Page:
You are out hiking through the woods with your kids and someone starts complaining that they have been stung by something, but there isn't a bug to be found. What you do see is a tall plant with multiple, jagged edges on the dark green leaves. You have run into the common wildflower, stinging nettle. Stinging nettle is native to Canada (and most of North America, Europe and Asia). Often thought of as a weed, stinging nettle has been valued over time and across many cultures as a healthy, nutritious and fibre packed plant. Ask my daughter, and she'll tell you that the sting hurts and she cannot even begin to imagine actually eating it. Yet, that is exactly what we did.
While it is possible to forage for stinging nettle in parks and forests, I prefer purchasing my stinging nettle at our local farmers' market. If you plan on taking the "pick your own" route, be sure to wear long sleeves and gloves to avoid being stung. The sting usually lasts anywhere from a few minutes to a few hours. So, how can we possibly eat it and why would we want to eat it? Never fear, there are a few simple ways to get rid of the sting; cook the plant, soak the leaves or dry the leaves. Stinging nettle is similar to spinach and is a great source of vitamins A, C, D, iron, potassium, magnesium and calcium. We picked up a (well sealed) bag of stinging nettles and transformed them into delicious stinging nettle spanakopita.
6 sheets of phyllo pastry
2 tsp melted butter
2 tbsp extra virgin olive oil
2 cloves garlic, minced
1 shallot, finely chopped
8 cups stinging nettle leaves and thin stems
1 tbsp lemon juice
6 ounces feta cheese, crumbled
salt and pepper
A word of warning - do not handle the stinging nettles with your bare hands. To wash the stinging nettle leaves, wear gloves or place plastic bags over your hands. Pick through nettles and choose the leaves and tender stems. Use tongs to place the greens in a large bowl of cold water. Swish them around and wash off any dirt. Dry nettles in a salad spinner and set aside. The kids can help with this step, as long as they are wearing gloves and use tongs.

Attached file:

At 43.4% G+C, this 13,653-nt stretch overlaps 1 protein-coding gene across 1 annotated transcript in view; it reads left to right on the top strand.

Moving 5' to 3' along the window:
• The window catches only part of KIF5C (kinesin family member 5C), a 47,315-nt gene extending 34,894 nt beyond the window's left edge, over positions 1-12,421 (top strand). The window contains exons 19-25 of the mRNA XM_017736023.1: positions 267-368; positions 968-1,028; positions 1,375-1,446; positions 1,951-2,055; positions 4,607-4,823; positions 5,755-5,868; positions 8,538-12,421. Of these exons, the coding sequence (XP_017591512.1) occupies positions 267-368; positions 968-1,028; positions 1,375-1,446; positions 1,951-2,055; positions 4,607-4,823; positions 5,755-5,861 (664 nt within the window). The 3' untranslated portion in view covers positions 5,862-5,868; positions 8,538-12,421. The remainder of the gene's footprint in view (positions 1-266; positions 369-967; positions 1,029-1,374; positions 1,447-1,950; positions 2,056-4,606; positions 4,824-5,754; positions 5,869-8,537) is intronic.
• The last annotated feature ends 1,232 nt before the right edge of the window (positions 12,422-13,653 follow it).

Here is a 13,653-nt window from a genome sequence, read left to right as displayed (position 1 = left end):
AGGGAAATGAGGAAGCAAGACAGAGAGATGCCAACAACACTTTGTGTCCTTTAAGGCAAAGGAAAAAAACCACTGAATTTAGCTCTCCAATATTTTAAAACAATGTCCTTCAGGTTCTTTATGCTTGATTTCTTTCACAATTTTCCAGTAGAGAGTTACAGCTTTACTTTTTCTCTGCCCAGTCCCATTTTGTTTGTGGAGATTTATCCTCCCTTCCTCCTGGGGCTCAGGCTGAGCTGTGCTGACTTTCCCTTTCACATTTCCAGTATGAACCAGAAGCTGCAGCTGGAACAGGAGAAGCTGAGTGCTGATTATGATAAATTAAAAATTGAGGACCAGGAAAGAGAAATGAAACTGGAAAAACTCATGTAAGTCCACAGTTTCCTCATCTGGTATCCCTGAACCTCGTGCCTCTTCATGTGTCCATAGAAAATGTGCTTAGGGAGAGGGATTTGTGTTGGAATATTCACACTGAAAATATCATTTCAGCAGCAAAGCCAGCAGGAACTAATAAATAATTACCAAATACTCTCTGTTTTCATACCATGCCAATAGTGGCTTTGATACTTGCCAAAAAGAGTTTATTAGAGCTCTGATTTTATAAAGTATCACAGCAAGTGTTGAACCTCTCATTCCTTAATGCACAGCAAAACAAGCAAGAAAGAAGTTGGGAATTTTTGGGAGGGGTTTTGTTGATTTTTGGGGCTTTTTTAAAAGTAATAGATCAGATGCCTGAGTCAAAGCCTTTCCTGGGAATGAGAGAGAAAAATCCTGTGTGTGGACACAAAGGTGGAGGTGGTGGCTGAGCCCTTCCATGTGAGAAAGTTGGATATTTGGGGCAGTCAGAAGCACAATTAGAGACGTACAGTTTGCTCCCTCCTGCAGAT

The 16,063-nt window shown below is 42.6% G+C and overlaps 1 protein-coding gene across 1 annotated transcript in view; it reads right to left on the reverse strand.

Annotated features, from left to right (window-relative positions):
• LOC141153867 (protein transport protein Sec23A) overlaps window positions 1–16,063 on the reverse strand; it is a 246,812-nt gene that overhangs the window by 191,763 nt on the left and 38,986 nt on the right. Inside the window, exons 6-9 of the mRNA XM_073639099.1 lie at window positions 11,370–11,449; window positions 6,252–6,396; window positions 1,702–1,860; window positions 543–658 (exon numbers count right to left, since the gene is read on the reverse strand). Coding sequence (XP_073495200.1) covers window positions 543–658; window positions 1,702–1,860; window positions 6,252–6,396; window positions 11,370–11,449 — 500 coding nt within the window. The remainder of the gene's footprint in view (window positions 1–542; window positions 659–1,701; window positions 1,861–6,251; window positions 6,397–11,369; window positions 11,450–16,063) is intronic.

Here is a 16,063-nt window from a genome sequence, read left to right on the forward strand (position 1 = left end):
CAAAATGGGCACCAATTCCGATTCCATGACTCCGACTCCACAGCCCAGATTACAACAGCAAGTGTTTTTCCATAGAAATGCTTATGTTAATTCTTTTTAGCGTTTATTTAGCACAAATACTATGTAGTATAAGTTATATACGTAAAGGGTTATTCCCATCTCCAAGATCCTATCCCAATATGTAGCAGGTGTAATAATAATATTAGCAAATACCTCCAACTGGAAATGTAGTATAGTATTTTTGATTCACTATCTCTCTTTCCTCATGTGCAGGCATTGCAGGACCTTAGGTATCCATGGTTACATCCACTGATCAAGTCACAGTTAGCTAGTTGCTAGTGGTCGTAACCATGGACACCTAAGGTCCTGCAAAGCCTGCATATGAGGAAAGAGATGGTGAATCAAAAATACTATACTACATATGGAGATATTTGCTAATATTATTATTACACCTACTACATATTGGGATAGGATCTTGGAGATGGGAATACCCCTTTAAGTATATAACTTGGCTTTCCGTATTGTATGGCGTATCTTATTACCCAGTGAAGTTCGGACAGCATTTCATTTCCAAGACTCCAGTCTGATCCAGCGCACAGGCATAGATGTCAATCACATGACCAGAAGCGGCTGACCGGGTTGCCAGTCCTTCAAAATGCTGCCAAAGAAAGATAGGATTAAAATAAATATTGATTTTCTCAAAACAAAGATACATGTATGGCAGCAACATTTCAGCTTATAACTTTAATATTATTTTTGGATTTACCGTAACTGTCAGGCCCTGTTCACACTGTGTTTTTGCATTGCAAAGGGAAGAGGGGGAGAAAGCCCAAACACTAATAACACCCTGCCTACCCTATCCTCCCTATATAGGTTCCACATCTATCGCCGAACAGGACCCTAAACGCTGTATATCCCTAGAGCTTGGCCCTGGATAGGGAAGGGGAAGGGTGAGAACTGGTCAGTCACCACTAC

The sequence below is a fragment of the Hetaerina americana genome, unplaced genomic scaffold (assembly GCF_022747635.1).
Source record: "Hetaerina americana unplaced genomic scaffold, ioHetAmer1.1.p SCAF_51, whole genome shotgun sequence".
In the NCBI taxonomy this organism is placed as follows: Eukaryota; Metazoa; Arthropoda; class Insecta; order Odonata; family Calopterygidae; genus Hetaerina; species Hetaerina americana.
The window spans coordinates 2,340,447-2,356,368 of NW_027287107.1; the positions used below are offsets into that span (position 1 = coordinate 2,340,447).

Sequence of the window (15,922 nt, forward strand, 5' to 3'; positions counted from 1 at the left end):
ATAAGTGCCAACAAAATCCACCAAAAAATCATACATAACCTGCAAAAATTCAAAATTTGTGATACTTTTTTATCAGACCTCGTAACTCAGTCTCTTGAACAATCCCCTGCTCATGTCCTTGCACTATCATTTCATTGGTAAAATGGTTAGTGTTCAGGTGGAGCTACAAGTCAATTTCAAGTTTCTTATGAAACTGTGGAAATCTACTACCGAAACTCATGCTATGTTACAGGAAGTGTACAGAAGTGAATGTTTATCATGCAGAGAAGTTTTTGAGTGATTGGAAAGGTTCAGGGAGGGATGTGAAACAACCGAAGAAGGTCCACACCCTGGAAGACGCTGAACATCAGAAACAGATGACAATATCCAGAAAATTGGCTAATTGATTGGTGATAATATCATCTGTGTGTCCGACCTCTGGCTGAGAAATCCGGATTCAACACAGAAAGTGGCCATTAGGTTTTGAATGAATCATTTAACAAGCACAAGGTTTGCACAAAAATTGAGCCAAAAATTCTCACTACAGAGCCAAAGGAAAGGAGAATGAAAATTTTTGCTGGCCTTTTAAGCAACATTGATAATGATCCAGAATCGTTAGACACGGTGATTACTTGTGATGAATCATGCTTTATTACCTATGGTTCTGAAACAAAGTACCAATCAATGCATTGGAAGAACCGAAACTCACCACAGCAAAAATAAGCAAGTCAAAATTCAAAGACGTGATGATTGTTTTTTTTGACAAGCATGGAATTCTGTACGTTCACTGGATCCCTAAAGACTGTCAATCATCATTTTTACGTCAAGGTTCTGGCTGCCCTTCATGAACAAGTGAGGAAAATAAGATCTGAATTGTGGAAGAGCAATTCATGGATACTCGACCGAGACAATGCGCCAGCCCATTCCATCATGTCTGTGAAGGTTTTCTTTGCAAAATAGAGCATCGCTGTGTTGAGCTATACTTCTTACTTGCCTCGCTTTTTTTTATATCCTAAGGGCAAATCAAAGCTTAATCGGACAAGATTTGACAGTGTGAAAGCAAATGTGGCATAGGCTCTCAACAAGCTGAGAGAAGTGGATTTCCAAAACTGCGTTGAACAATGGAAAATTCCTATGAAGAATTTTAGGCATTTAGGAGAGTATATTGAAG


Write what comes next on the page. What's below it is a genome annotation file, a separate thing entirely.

Pour olive oil into a large skillet and warm over medium heat. Add shallot and garlic in oil. Toss and heat until shallots and garlic have softened.
Once the shallot and garlic are soft, use tongs to add the stinging nettles. Stinging nettles cook like spinach, the leaves will wilt down from the heat in the pan. Toss the nettles with the shallot and garlic. Splash with lemon juice and add salt and pepper.
Once all the nettles have wilted, remove the mixture from the heat and set aside to cool. The nettles are perfectly safe to touch and eat now - the kids won't believe you - but they really will not sting.
Pour the nettle mixture onto a chopping board, use a sharp knife to finely chop the nettle mixture.
Lay once piece of phyllo pastry on the counter and brush with melted butter. Layer on a second piece of phyllo pastry. Cut the phyllo pastry into thirds. You should have three long strips of phyllo pastry.
Working with one strip of pastry at a time, place 1 tablespoon of filling onto the end of the pastry that is closest to you. Now, fold the phyllo pastry over and to the left, creating a small triangle. Repeat the triangle fold all the way up the pastry.
When you reach the end of the pastry, brush the outside with a little more melted butter and set on a parchment paper lined baking sheet. Repeat until all the filling has been used.
Let cool and enjoy.
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